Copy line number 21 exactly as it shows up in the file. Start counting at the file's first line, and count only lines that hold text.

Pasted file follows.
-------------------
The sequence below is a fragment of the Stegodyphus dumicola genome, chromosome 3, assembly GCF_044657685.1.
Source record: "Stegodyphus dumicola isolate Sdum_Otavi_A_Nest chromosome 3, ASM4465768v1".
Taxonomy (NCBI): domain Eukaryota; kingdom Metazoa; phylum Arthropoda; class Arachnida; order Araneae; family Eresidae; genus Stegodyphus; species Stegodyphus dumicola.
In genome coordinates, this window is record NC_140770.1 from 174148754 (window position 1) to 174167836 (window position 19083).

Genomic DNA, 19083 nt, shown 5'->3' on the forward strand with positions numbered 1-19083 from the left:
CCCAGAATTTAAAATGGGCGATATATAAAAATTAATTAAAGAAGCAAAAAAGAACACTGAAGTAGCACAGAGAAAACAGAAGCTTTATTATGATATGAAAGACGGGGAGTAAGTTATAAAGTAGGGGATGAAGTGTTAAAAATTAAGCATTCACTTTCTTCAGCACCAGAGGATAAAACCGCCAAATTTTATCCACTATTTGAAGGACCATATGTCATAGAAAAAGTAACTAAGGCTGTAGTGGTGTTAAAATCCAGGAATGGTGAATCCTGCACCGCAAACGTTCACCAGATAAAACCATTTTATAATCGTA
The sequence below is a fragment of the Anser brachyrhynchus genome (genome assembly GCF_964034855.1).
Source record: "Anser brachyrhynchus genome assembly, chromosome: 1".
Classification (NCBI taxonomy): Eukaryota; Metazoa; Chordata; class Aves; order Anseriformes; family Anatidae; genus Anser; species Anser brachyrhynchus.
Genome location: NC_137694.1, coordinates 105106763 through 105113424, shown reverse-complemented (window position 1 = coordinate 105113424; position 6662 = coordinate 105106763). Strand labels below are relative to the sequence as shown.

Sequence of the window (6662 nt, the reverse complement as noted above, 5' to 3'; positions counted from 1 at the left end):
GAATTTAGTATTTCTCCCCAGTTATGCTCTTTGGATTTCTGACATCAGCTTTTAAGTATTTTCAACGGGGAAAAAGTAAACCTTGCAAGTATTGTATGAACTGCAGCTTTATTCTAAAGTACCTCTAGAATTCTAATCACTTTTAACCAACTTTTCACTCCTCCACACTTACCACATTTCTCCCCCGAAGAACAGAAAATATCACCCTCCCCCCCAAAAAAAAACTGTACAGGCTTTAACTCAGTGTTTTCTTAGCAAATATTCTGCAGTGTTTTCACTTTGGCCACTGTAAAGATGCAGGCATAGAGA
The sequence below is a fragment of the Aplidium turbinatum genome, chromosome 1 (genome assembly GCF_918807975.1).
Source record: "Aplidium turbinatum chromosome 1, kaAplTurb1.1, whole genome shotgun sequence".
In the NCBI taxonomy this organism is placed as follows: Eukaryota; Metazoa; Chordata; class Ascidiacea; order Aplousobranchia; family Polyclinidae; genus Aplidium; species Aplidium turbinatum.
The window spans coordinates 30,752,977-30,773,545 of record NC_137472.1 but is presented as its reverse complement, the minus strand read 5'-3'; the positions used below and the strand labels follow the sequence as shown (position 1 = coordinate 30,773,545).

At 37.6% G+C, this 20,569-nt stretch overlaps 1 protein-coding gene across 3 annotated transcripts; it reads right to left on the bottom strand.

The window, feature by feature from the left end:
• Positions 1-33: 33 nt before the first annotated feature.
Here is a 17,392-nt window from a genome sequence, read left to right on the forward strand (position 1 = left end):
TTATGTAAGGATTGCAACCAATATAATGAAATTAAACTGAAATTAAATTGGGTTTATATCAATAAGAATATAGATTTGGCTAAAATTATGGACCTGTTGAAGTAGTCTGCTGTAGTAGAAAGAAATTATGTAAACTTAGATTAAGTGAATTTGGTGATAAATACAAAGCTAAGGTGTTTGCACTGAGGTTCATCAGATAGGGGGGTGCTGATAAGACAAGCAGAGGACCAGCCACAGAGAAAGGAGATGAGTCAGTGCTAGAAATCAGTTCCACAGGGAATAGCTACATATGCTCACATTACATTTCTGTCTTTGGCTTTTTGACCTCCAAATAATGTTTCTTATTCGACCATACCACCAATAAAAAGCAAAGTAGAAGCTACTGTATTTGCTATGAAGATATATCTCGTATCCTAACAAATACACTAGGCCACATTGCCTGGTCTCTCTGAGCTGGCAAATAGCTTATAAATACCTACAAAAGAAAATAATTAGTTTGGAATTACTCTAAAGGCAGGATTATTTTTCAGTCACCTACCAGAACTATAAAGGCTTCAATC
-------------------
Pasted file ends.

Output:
TTATGTAAGGATTGCAACCAATATAATGAAATTAAACTGAAATTAAATTGGGTTTATATCAATAAGAATATAGATTTGGCTAAAATTATGGACCTGTTGAAGTAGTCTGCTGTAGTAGAAAGAAATTATGTAAACTTAGATTAAGTGAATTTGGTGATAAATACAAAGCTAAGGTGTTTGCACTGAGGTTCATCAGATAGGGGGGTGCTGATAAGACAAGCAGAGGACCAGCCACAGAGAAAGGAGATGAGTCAGTGCTAGAAATCAGTTCCACAGGGAATAGCTACATATGCTCACATTACATTTCTGTCTTTGGCTTTTTGACCTCCAAATAATGTTTCTTATTCGACCATACCACCAATAAAAAGCAAAGTAGAAGCTACTGTATTTGCTATGAAGATATATCTCGTATCCTAACAAATACACTAGGCCACATTGCCTGGTCTCTCTGAGCTGGCAAATAGCTTATAAATACCTACAAAAGAAAATAATTAGTTTGGAATTACTCTAAAGGCAGGATTATTTTTCAGTCACCTACCAGAACTATAAAGGCTTCAATC